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Type-7 Vs Balao

Discussion in 'WWII General' started by denny, Dec 29, 2015.

  1. denny

    denny Member

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    Unless they are just way too different to compare.......
    ...If you were to toss both boats into The North Atlantic in 1943, which might The Kriegsmarine have preferred.?
    Thank You
     
  2. CAC

    CAC Ace of Spades

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    The middle sail on the US subs prevented all-round viewing...very annoying for a gunner, also 20mm cannon or .50 cal? Id go the 20mm.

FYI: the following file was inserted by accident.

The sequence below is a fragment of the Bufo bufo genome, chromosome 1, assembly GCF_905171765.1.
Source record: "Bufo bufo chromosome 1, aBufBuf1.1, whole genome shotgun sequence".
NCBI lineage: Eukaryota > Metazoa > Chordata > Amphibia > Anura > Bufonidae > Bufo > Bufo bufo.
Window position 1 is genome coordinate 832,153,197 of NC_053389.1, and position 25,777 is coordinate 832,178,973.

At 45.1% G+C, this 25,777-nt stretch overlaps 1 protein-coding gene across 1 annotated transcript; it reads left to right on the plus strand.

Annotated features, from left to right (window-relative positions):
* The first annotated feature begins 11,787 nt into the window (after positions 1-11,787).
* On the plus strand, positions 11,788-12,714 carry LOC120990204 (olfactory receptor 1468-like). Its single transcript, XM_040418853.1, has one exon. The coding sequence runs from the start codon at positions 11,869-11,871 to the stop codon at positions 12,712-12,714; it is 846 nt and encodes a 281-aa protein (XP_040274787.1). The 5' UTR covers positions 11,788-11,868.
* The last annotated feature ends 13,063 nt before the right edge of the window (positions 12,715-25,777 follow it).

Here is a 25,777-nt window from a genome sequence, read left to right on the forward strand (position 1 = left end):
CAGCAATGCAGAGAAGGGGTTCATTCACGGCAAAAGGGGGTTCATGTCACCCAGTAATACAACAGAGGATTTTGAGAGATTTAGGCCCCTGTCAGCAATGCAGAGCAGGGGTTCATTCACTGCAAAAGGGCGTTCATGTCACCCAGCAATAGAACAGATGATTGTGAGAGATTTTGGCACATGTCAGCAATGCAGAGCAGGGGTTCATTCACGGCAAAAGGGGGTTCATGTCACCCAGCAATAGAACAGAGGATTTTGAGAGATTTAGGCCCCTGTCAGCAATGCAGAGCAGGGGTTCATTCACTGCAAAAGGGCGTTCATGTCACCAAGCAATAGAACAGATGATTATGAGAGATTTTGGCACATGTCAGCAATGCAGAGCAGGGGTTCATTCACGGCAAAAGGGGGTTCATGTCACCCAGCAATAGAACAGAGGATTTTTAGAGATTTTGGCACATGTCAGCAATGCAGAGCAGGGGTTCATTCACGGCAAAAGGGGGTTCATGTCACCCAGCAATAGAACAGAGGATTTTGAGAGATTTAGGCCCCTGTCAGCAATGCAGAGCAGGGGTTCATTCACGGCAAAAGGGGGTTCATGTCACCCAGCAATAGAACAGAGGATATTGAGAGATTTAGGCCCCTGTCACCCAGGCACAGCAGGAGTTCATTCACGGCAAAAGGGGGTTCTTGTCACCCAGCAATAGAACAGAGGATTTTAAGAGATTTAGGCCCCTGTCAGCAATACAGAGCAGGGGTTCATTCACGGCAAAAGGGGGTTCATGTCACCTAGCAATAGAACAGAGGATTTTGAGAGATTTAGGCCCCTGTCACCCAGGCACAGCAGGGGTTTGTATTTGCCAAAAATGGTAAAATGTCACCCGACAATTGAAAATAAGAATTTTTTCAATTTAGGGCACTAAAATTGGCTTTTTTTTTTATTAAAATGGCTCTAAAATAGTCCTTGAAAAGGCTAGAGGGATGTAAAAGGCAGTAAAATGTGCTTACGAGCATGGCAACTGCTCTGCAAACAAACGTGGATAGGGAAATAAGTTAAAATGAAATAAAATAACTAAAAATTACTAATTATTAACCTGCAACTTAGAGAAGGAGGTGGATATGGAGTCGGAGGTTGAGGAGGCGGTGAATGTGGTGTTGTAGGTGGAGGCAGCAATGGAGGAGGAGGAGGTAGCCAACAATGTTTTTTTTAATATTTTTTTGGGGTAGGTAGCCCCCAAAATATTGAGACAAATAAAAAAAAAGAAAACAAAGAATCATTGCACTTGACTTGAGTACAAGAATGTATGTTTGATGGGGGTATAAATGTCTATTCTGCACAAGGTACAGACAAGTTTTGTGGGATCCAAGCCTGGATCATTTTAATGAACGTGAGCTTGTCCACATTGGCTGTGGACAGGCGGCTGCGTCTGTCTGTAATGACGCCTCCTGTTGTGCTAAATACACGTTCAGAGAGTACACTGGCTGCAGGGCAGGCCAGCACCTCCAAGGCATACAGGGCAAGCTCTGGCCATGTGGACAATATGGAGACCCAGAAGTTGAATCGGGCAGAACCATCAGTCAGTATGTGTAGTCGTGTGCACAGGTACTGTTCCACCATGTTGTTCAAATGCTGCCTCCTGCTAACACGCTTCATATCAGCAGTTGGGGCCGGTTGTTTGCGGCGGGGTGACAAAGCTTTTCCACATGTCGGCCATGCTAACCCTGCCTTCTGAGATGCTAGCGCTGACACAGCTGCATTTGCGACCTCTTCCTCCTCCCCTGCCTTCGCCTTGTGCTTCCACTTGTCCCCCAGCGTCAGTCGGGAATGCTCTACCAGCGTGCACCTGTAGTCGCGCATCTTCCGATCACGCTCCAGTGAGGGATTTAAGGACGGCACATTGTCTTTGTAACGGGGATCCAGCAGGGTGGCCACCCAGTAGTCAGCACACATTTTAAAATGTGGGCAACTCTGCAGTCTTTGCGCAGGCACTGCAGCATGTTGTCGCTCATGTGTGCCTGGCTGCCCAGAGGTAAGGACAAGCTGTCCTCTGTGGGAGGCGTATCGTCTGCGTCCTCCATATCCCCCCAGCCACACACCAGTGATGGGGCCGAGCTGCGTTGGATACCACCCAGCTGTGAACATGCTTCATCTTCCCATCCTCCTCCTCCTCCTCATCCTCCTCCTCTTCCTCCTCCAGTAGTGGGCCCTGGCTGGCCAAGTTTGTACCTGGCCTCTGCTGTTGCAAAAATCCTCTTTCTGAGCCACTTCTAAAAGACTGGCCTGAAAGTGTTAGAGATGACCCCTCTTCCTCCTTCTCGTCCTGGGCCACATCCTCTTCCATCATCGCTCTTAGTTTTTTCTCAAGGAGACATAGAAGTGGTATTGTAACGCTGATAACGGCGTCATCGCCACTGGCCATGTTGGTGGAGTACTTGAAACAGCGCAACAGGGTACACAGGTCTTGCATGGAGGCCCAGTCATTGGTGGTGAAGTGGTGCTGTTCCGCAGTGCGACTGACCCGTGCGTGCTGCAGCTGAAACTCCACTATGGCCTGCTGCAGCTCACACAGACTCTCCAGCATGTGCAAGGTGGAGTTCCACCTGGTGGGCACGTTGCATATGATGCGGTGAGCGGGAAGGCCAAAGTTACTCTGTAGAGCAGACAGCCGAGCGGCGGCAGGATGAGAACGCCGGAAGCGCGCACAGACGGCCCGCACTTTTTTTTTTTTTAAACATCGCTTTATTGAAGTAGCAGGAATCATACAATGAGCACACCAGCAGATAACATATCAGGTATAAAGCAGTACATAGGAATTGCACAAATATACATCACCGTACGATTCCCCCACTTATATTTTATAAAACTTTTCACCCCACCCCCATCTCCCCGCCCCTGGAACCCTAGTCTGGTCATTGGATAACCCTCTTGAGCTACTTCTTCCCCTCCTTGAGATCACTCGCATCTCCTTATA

Krupp steel is how id go...
     
  3. TiredOldSoldier

    TiredOldSoldier Ace

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    A better comparison would be with a Gato as the first Balao entered service in 1943 when the Type VII was nearing the end of it's useful life.

    The US boat is significantly larger so can make longer cruises but IMO against effective ASW would not last long. IIRC the Italians used a couple of ex US boats alongside a recovered acciaio class (that are usually considered similar, if a little worse, than a Type VII) post war for ASW training and the US boats were considered easier to spot/kill. ASW conditions in the Atlantic are different from the Med but that possibly goes against the type VII that will be mostly unable to use it's max diving depth to escape.

    On the other side US WW2 radar is better, and that may allow more intercepts.